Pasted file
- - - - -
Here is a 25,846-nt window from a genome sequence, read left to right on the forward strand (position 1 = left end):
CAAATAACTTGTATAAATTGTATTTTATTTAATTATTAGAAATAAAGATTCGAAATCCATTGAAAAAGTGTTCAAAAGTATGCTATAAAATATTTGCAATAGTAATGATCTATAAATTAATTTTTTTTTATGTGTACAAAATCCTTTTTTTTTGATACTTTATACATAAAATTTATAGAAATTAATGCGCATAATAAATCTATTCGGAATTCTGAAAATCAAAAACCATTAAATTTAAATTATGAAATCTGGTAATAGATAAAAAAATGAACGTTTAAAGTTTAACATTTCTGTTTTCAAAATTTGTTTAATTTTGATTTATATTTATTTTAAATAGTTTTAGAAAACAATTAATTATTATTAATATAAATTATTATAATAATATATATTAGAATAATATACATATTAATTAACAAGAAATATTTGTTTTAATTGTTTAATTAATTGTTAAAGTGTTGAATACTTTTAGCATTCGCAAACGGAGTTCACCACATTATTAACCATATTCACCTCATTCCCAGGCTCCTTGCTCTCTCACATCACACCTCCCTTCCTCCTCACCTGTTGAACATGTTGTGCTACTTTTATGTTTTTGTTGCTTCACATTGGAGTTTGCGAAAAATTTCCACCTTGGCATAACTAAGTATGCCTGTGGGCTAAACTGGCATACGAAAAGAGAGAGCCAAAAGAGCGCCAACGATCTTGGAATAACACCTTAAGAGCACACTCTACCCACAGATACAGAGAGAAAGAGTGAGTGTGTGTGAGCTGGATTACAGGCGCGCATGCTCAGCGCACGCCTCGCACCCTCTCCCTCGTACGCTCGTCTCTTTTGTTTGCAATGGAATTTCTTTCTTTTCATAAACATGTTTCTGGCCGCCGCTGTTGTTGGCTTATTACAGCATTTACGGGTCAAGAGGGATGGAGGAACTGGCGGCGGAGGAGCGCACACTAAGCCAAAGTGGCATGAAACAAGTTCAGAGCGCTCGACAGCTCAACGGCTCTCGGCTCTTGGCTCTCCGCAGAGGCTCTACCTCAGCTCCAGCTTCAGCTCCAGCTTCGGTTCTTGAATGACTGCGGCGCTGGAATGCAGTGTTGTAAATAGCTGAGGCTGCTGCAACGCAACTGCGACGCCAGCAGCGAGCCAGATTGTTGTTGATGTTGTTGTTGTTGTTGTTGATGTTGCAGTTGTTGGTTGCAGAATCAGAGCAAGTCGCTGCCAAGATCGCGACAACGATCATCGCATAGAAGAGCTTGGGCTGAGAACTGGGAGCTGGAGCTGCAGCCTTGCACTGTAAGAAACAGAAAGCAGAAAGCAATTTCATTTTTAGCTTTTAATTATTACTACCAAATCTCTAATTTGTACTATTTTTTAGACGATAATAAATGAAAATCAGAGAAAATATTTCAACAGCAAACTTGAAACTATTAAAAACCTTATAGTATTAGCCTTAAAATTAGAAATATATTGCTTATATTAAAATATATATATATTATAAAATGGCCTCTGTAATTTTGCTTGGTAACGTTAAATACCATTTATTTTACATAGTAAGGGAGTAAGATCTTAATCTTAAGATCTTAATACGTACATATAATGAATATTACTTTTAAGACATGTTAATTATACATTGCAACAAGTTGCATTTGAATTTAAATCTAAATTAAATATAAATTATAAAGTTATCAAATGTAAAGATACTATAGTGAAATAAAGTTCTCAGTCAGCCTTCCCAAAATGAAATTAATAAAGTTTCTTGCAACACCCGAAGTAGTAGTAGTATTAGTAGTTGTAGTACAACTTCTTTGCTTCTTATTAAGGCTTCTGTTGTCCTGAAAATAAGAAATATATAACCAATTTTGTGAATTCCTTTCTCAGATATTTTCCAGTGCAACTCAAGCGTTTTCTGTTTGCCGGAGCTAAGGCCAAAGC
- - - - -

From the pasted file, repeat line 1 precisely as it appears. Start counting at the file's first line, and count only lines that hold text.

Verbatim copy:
Here is a 25,846-nt window from a genome sequence, read left to right on the forward strand (position 1 = left end):